Interview with Hotel 2 director Eli Roth

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Writer/Director Eli Roth made a surprise appearance at the Grindhouse junket this past weekend. Quentin Tarantino had to cut out early and Roth was called. The Cabin Fever director came running directly from the Hostel: Part II editing room. The resulting 20 minute roundtable interview is intense. Roth talks about his trailer Thanksgiving which is included in Grindhouse, getting cast in Tarantino’s Death Proof, acting opposite Kurt Russell, Masters of Horror, Edgar Wright’s Hot Fuzz, and the director reveals some details about Hostel: Part II and the upcoming adaptation of Stephen King’s Cell. You can listen to the interview below (highly reccomended) or read the transcript below (If you’ve ever heard Eli Roth speak, you know this option is far less fun).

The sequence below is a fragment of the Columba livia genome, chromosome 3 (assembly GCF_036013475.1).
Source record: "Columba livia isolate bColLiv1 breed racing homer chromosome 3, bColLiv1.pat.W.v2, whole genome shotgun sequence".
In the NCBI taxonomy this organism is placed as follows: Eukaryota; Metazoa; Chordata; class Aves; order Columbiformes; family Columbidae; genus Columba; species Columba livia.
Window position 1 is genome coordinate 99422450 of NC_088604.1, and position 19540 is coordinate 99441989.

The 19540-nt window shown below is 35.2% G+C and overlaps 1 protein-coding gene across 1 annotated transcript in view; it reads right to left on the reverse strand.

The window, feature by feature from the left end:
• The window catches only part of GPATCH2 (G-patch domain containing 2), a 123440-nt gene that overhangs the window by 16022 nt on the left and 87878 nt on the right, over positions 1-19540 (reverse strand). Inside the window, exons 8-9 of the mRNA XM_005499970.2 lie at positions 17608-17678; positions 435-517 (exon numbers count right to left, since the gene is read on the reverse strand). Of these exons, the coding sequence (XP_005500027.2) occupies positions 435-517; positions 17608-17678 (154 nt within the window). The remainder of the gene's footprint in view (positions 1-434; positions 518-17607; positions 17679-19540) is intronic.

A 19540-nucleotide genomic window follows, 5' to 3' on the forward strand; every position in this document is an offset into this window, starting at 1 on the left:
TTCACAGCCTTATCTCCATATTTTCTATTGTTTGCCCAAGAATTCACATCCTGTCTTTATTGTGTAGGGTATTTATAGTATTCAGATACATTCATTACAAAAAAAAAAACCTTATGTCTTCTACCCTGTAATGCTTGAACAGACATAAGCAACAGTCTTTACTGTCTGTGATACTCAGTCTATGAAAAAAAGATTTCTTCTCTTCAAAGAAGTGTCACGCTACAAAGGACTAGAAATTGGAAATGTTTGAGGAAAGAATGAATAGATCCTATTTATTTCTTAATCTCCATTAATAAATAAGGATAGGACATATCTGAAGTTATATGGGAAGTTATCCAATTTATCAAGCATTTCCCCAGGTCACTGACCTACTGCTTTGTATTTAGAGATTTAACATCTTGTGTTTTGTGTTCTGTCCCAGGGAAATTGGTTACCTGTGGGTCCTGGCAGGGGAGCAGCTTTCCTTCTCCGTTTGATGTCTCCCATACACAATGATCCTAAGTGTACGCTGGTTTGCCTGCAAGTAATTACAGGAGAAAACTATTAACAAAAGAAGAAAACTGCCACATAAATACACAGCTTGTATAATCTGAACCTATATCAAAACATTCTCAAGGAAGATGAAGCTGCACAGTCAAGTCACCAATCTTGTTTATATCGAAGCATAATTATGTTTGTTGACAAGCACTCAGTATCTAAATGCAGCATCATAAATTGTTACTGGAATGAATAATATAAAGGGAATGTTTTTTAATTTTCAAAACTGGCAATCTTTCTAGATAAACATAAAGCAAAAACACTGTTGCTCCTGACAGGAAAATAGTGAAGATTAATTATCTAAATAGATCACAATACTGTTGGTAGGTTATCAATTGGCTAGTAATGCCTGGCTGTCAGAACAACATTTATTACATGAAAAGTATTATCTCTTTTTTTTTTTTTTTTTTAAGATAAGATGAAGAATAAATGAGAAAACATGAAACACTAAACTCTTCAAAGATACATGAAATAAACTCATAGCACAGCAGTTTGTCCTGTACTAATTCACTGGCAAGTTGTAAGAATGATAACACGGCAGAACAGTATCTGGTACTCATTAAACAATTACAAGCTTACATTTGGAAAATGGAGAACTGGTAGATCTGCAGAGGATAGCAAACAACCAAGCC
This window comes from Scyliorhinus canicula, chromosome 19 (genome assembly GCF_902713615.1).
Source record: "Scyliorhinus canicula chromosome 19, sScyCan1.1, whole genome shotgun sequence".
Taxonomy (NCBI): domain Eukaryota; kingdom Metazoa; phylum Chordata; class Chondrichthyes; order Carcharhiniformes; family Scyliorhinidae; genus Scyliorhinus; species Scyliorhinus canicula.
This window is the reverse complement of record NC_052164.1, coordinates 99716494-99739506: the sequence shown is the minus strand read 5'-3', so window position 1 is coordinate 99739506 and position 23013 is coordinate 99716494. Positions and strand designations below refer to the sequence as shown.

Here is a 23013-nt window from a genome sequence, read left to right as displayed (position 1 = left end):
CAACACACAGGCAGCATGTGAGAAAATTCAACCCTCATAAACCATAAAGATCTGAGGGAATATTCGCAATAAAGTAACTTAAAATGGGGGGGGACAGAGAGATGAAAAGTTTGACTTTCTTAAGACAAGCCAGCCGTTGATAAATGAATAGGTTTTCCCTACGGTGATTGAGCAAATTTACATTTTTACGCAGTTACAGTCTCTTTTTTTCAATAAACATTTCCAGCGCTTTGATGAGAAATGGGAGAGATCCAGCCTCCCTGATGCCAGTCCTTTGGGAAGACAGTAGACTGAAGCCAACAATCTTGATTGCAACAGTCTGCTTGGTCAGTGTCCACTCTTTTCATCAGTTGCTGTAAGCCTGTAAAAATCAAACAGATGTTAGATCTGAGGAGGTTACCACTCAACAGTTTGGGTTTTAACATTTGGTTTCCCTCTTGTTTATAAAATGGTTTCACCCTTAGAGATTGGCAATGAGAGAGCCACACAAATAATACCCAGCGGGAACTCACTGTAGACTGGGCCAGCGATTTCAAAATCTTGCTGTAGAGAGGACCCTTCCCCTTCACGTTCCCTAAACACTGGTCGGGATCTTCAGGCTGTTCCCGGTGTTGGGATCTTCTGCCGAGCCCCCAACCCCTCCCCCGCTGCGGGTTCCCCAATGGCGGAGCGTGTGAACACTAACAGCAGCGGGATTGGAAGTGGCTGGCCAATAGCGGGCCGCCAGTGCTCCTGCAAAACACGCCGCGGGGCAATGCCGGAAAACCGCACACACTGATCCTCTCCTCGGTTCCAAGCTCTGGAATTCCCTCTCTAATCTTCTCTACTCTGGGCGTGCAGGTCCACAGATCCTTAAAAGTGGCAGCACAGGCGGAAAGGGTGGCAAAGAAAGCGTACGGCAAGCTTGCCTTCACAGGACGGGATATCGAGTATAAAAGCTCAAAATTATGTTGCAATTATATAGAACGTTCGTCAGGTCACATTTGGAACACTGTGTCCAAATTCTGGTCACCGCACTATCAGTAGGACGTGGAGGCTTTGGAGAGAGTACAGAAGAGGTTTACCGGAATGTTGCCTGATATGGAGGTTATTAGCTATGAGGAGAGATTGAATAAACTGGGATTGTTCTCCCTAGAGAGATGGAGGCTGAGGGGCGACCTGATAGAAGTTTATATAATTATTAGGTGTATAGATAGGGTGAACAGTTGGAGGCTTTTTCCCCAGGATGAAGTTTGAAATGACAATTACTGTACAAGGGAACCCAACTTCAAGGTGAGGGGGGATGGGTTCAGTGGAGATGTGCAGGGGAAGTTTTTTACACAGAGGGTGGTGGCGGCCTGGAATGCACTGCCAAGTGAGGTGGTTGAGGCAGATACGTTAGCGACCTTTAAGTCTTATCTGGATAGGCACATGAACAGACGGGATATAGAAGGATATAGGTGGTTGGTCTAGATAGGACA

Question: How did you get cast in Death Proof?